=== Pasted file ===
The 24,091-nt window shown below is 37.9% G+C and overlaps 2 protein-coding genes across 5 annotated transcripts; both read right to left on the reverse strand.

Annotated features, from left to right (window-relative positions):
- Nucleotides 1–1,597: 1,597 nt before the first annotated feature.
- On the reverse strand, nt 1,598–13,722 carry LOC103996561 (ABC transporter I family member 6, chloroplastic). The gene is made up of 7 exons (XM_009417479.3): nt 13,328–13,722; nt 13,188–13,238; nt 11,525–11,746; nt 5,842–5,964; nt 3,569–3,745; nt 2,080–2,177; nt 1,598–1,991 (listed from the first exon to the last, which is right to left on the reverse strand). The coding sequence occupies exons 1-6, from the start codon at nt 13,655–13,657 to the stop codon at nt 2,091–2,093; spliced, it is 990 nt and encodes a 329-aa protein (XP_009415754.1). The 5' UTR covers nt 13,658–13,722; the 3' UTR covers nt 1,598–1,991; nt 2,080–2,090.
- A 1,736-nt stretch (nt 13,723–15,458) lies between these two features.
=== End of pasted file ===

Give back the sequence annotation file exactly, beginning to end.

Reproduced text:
The 24,091-nt window shown below is 37.9% G+C and overlaps 2 protein-coding genes across 5 annotated transcripts; both read right to left on the reverse strand.

Annotated features, from left to right (window-relative positions):
- Nucleotides 1–1,597: 1,597 nt before the first annotated feature.
- On the reverse strand, nt 1,598–13,722 carry LOC103996561 (ABC transporter I family member 6, chloroplastic). The gene is made up of 7 exons (XM_009417479.3): nt 13,328–13,722; nt 13,188–13,238; nt 11,525–11,746; nt 5,842–5,964; nt 3,569–3,745; nt 2,080–2,177; nt 1,598–1,991 (listed from the first exon to the last, which is right to left on the reverse strand). The coding sequence occupies exons 1-6, from the start codon at nt 13,655–13,657 to the stop codon at nt 2,091–2,093; spliced, it is 990 nt and encodes a 329-aa protein (XP_009415754.1). The 5' UTR covers nt 13,658–13,722; the 3' UTR covers nt 1,598–1,991; nt 2,080–2,090.
- A 1,736-nt stretch (nt 13,723–15,458) lies between these two features.